Ancestry.com visualizes billions of rows of data, establishes a data-driven future



Ancestry.com is a leading online resource for family history with over two million subscribers. The company wanted to find a tool that could analyze billions of rows of data—while also being inviting, even exciting, to use. With Tableau, Ancestry.com has been able to establish a data-driven culture, understand customer behavior on the site, and deliver fast insights from their large database.

Having access and pulling it up is one thing, but being able to take a look at it and see what the trends are, get an understanding so that we can make a strategic decision for the company—that's a key.

Ancestry.com is the world’s largest online resource for family history with over two million subscribers on its website. The company holds billions of indexed, digital records and has standing relationships with historical societies and government archives.

Before Tableau, Ancestry.com was looking to establish a data-driven culture to improve communication and understanding. Bill Yetman, VP Commerce, Data & Analytics wanted to find a powerful tool that his team would be excited to use.

With Tableau, Ancestry.com has been able to:

  • Excite employees with a self-service tool
  • Understand and visualize customer behavior
  • Query billions of rows of data for strategic decision-making

Tableau: What made you look for a tool like Tableau?
Bill Yetman, VP Commerce, Data & Analytics: You know, the quicker we can get to an insight, the quicker we can communicate, and we can tell the story with our data— the better off we are. As an executive in the organization, I want everybody to have their hands on everything.

We were looking for different tools to work with to make the company more self-serve and be much more data-driven.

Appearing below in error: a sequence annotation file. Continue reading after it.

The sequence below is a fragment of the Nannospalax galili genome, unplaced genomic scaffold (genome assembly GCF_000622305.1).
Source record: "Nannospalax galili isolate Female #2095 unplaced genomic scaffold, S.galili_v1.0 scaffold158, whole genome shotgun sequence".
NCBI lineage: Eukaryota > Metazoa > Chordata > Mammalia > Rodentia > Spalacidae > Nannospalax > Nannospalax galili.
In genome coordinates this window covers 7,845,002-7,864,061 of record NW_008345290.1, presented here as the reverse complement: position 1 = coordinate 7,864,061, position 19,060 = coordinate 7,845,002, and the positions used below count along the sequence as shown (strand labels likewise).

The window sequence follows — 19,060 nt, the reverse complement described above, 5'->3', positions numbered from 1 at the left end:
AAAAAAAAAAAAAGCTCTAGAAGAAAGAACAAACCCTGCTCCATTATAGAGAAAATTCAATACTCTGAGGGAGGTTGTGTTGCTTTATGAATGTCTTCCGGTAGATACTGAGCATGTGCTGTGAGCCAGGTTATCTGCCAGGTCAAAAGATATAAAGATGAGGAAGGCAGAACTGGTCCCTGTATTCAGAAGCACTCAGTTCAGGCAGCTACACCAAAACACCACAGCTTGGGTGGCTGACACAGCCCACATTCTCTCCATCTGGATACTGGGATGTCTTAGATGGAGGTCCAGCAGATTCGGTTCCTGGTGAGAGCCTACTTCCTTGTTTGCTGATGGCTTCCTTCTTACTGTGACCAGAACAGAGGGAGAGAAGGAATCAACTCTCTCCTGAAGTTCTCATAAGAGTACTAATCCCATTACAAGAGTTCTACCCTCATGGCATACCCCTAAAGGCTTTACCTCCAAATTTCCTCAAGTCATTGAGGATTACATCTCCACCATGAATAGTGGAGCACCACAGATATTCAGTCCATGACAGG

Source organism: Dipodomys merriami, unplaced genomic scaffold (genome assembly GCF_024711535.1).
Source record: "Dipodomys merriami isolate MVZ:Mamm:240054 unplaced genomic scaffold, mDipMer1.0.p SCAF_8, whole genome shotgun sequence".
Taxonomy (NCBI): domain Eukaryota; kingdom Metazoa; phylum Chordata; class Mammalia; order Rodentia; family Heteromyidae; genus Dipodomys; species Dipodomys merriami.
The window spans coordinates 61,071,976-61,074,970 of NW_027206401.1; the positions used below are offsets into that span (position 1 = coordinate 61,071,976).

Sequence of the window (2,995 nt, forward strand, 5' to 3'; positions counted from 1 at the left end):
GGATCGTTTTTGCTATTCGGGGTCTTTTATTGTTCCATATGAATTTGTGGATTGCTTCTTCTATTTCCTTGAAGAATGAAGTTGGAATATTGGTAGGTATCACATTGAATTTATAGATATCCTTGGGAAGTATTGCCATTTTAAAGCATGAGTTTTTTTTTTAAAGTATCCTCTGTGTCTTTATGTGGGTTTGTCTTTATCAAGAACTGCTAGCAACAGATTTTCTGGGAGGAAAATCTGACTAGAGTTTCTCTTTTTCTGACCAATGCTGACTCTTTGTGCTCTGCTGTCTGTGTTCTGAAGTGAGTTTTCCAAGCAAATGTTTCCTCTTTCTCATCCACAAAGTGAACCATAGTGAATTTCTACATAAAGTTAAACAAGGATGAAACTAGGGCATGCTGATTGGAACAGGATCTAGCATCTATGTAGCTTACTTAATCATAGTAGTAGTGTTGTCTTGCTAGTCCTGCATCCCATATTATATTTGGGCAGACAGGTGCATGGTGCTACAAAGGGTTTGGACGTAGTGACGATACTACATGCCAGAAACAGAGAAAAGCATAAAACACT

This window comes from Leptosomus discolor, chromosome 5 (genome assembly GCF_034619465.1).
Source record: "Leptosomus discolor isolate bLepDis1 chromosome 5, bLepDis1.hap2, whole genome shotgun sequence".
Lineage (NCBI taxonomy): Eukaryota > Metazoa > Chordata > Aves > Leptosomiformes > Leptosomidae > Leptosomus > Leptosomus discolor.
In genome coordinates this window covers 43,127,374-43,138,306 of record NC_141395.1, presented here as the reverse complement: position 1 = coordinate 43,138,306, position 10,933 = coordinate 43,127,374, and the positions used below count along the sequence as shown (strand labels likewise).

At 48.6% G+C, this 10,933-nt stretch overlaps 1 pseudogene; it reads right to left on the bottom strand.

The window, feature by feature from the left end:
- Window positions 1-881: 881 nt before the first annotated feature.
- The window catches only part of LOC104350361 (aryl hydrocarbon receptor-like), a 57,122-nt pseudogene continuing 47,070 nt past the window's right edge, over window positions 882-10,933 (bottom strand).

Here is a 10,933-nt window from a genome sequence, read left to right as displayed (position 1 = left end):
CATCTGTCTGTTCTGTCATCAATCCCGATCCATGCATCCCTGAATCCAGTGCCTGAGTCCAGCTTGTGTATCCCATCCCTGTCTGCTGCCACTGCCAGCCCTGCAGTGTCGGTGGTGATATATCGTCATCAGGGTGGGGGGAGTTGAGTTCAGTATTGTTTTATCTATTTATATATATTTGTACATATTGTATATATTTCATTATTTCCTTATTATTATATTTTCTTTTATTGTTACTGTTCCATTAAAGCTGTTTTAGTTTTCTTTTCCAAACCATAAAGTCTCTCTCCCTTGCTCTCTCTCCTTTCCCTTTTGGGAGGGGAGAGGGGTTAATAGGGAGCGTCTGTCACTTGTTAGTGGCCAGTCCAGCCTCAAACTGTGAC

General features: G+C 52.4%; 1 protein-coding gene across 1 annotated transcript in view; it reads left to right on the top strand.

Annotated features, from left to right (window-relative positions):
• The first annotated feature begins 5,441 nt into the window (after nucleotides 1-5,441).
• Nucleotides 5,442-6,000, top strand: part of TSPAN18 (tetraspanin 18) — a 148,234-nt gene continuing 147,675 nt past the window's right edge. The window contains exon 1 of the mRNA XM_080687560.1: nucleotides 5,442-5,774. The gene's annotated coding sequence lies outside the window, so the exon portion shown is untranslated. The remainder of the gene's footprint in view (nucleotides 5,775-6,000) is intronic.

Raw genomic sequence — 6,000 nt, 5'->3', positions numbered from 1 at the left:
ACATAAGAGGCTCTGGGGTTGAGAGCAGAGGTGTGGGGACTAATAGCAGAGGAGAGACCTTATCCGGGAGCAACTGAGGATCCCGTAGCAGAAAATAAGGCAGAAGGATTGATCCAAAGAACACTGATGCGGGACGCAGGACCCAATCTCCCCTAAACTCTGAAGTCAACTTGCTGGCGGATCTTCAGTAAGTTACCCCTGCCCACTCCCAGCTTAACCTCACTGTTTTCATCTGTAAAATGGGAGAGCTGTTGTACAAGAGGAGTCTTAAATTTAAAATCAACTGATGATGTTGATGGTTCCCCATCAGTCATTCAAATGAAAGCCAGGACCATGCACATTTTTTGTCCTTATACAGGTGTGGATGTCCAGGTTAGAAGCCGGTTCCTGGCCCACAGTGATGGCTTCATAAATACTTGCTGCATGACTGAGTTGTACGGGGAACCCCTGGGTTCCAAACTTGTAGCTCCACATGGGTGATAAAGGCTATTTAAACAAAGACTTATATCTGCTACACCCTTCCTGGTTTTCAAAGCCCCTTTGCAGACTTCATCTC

Tableau: What made Tableau stand out from other Business Intelligence tools?
Bill: I was looking for something that the organization could get excited about and get them reaching towards. It's easier to bring something in if somebody reaches for and pulls it towards them than if I am as a management team, pushing it at you. Tableau—people responded to, reached out, pulled it in, and embraced it. And that’s been the real surprise.

Tableau: Can you describe that decision-making process?
Bill: We did a Tableau demo, a two-week demo where we had 30 people go in, and they created about 130 reports.

The hard problem was once we gave it to them and said, okay, this is just a free trial, they kept coming back and saying, "how do I keep this turned on," right? So you've got a very addictive tool that gets into the people, and they just want to keep using it.

Tableau: What kind of data do you visualize in Tableau?
Bill: It’s helped us a lot to communicate what's actually happening, and that's where Tableau has been huge.

What are our users doing on a site, how often do they subscribe, how long do they stay with us, how often do they engage? And by that I would mean, how they search, do they accept a hint, are they building trees, what they are doing, how often do they come back. And that's what we're showing with Tableau.

Tableau: Have there been other departments that have embraced the tool?
Bill: The other team that was interesting to see change was our financial planning and analytics guys. They lived and died in their Excel spreadsheets. And when we got them to use Tableau, they converted over really quick and didn't want to let it go. It was amazing.

With the previous tools we had, we had people that would look at them but not use them, and they'd go back to their Excel spreadsheets. They jumped into Tableau, and they stayed in Tableau.

Tableau: How do you connect to your data in Tableau?
Bill: Our main data warehouse is Matrix. It used to be Power Cell. So it's an MPP system, and really, really fast. We’ve got some tables in there that have billions of rows. We have one that's 220 billion. And when we're hitting it with Tableau with those queries, it comes back quick, and it allows us to do some really cool visualizations with that data.

That’s the key. Just having access and pulling it up is one thing, but being able to take a look at it and see what the trends are, get an understanding so that we can make a strategic decision for the company—that's a key.



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